As one of the top Japan travel resources on the web, my site attracts a lot of first-time travelers to the Land of the Rising Sun—and, understandably, a lot of questions. One question I often get, however, tends to confuse even experienced Japan travelers: The age-old onsen vs ryokan debate.
The short answer is “no”; the long answer is a sort of Venn diagram. I’m better at writing than I am at drawing, however, so I’ve put together a concise blog post that compares and contrasts onsens and ryokans, using real-life examples whenever possible.
In addition to talking about the various points of difference between ryokan and onsen, I’ll recommend some of my favorite examples of both of these properties in Japan. I have a feeling you’re going to want to continue reading!
Onsen vs. Ryokan: In a Nutshell
What is an Onsen?
Generally speaking, the word onsen refers to any hot spring in Japan, be it a public bath in a city or town, or a private bathing area inside a hotel or inn. It’s important to note that what distinguishes an onsen from an ordinary bath is that it is fed by a natural hot spring, even if the bath tub or bathing area itself is artificial. One important difference between onsen and ryokan is that you can’t sleep in an onsen!
What is a Ryokan?
In addition to being the oldest type of hotel in the world, the ryokan is defined by a few features, chief among them tatami mats for sleeping. While most ryokans feature communal baths and other areas where guests may walk around dress in yukatas, this is not necessary. The price of a ryokan often includes breakfast and dinner.
Onsen vs. Ryokan FAQs
Are All Onsens Also Ryokans?
The primary difference between onsen and ryokan relates to whether or not you can sleep there. Not all onsens have their own accommodations or are situated particularly close to them. For example, I visited a public onsen on Yakushima Island, and the nearest guest house was mine, a 20-minute walk away. On the other hand, while Dogo Onsen in Shikoku has many hotels nearby, including some ryokans, it is not itself a ryokan. (FYI: In case you were wondering, the official ryokan meaning is: “a traditional Japanese inn,” which to be fair is pretty vague.)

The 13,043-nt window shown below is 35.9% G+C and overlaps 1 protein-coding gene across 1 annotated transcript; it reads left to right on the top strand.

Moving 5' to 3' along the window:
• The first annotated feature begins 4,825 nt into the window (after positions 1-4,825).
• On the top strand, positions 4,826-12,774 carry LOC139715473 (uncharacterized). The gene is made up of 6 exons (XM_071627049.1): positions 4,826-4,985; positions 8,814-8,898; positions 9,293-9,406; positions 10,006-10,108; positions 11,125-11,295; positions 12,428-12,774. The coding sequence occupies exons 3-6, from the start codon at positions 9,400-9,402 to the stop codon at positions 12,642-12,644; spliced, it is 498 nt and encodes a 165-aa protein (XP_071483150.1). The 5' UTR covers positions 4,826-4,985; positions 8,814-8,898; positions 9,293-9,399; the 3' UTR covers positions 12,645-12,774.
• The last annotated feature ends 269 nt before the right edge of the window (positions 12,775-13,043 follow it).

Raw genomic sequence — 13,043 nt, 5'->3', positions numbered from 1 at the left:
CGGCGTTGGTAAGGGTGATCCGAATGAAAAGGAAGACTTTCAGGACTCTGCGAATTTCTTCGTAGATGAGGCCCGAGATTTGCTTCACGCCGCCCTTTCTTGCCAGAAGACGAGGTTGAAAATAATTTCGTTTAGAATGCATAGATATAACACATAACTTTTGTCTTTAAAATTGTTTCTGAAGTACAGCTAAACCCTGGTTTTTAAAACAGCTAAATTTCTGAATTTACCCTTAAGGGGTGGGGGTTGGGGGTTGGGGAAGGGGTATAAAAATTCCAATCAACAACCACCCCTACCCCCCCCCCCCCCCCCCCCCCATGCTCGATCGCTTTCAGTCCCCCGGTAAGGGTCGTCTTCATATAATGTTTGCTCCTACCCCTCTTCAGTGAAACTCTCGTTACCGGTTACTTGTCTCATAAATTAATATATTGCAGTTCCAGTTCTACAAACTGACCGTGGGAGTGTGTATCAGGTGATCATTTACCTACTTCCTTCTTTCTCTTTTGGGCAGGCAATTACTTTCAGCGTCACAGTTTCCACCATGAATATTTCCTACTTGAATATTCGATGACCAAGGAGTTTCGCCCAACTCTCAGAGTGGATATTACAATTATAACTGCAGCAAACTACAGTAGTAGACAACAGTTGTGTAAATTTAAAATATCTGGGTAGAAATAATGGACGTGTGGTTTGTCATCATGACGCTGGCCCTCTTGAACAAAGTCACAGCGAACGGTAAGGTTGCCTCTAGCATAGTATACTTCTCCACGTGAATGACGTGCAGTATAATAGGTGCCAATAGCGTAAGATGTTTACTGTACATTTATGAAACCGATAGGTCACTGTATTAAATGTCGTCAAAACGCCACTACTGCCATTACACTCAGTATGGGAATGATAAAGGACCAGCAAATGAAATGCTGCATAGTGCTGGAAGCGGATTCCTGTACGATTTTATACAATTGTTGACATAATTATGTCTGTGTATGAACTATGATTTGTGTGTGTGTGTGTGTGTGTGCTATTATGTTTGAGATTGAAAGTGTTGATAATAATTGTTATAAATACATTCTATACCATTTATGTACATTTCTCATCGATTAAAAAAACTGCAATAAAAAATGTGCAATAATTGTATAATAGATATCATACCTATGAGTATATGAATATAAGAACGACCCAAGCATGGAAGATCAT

Do All Ryokans Have Onsens?
While the majority of ryokans have some sort of public bathing area, this is not true in every case. For example, some ryokans feature a bath, but it’s not fed by a hot spring so it can’t be thought of as an onsen. Other ryokans simply lack a public bathing area, for one reason or another. If your ryokan doesn’t have an onsen, there’s probably a public one nearby, so no need to worry. Likewise (and perhaps somewhat strangely), if the place you’re staying doesn’t have an onsen, ryokan and even hotels typically offer the yukata robe in which you see people roaming around in many onsen properties.
Japan’s Best Onsens and Ryokans
Takaragawa Onsen in Gunma prefecture is probably the best-loved ryokan in all of Japan, in large part because of the beautiful outdoor onsen on its premises—there is not difference between onsen and ryokan at this place! Other amazing ryokans I’ve stayed at include Tokiwa Hotel (a favorite of the royal family) in Kofu, Yamanashi, the convenient Ryokan Kyoraku in Kyoto and simple Homeikan, which is one of the only ryokans in Tokyo.
As far as onsens are concerned, I really enjoyed the historical atmosphere of the aforementioned Dogo Onsen, but to be honest, I haven’t visited many other public onsens in Japan. That’s because I usually select ryokans that have on-site onsens! If you make a similar choice as you’re planning your next trip to Japan, you may get to hash out the ryokan vs onsen on the same day, at the same time.
Other Onsen vs. Ryokan FAQ
What’s the difference between an onsen and a sento?
The main difference between an onsen and a sento is that onsens are fed by natural springs, while the water in a sento is supplied artificially. As a result, basically every city and town in Japan is home to at least one sento, while onsen are only found in areas with volcanic activity.
Is staying in a ryokan worth it?
The experience of staying in a ryokan is worth the cost of staying there if you are truly interested in Japanese culture, and have realistic expectations about the value a night or two in a traditional guesthouse can provide. For example, if you are expecting VIP service, or are opposed to sleeping on a Japanese “futon” mattress on a tatami-mat floor, you might find yourself disappointed by the ryokan experience.
Can you wear clothes in an onsen?
As a general rule, onsens require all bathers to be naked. However, this is only the case in onsen which are separated by gender. In mixed-gender onsen, bathing attire is often required, although this is not a hard and fast rule. In either case, I recommend not being shy about your body—it’s not the Japanese way!
The Bottom Line
When it comes to onsen vs ryokan, they simply aren’t the same thing, though they’re both essential to the Japan travel experience. Even if you stay in a ryokan that happens to have an onsen, or bathe in an onsen with a ryokan on-site, you should visit standalone onsens and ryokans as well. Whether you’re looking for a complete itinerary or just a place to start planning your trip, make sure to check out my guide to three weeks in Japan. Another option? Hire me as your Travel Coach and allow me to recommend recommendation throughout your trip to Japan—ryokan, onsen and anywhere else you might want to stay.